For my Part 15 I keep tabs on a set of field intentsity readings taken at the same points around town every so often. My advantage is that as a broadcast engineer in real life I have the necessary equipment to do so.

You might consider buying or building a simple, uncalibrated field strength meter that will give a decent reading near your antenna.  Note the reading, and check it every so often to see if there's any significant variation in received strength from time to time. That's about the best you can do. Any sort of actual output readings (with equipment available so far) will need to be connected in line with your antenna, using up some of the power available for transmitting, and again would be inacurrate as th odds of getting a setup that would work with the frequency and impedence of your antenna load is not likely.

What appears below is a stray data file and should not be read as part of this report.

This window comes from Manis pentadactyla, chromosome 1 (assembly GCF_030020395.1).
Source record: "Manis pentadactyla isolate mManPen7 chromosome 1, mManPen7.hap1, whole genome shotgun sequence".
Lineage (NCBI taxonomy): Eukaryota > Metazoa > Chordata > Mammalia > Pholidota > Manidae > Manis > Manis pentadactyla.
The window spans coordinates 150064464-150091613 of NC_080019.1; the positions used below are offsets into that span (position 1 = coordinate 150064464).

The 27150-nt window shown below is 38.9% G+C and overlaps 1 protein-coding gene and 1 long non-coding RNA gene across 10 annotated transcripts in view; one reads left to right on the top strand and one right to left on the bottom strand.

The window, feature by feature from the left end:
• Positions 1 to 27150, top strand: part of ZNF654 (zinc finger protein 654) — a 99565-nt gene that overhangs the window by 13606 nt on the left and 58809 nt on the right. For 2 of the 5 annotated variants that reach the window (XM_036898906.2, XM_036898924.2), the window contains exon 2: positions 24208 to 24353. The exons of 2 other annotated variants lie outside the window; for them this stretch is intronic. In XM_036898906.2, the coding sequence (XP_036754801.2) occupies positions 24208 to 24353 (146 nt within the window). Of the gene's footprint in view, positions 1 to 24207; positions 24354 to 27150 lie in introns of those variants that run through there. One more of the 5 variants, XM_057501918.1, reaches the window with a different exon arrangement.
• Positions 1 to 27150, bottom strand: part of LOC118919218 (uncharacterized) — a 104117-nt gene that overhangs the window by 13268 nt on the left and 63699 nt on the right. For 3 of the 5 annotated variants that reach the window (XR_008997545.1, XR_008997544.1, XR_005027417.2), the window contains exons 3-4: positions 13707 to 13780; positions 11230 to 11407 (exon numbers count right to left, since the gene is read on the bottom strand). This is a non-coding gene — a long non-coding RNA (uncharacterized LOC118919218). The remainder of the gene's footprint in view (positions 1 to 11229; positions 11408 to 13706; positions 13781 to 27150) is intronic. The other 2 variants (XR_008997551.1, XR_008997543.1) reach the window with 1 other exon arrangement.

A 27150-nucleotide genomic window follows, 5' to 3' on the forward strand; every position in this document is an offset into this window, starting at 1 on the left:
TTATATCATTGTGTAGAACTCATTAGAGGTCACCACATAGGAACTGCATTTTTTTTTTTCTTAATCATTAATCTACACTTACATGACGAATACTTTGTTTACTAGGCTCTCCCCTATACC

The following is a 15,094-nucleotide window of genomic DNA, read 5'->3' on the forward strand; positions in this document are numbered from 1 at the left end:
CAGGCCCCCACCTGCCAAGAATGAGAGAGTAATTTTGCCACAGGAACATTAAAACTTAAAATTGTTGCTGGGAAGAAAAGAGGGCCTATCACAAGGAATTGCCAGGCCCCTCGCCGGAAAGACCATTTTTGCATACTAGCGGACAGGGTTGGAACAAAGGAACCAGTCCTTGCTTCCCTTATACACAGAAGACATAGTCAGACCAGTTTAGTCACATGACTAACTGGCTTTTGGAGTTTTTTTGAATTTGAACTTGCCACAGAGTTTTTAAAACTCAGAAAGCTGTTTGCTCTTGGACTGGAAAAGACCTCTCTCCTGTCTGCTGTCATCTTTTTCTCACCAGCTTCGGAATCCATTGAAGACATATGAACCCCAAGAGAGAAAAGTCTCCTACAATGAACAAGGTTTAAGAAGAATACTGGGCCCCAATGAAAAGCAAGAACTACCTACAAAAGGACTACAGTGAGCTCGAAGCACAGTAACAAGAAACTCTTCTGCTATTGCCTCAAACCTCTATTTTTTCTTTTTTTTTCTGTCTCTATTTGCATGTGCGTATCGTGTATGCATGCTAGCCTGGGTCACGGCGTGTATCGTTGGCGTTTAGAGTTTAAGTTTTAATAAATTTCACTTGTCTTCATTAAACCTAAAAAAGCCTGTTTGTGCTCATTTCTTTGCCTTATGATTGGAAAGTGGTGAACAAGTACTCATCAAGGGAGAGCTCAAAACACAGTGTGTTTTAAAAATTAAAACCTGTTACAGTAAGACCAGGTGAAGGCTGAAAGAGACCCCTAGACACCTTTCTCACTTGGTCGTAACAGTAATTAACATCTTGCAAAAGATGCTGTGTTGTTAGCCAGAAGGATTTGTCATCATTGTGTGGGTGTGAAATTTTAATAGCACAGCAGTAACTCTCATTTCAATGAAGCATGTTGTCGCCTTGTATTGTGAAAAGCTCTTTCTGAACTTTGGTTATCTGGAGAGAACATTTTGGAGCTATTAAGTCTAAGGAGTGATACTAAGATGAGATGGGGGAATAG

About Reply 4

So, Rich, if you wanted to simulate a broadcast station log, to the best of your ability, what information would you record?

Tim (TIB) made a good post to give more insight into this subject.


Something from the past

A year or two back it seems somebody

had the exact points inside an AMT-3000

where one could take voltage and/or (???)

current measurements.  Then these 

measurements were plugged into a math

formula (?) or equation (?) to get input 

power.  Then some efficiency factor

(50 percent or whatever) is used to figure

the output.  Not quite what we want here, but

it's a little more info, I guess.

It's a lot of fun (I think) to travel around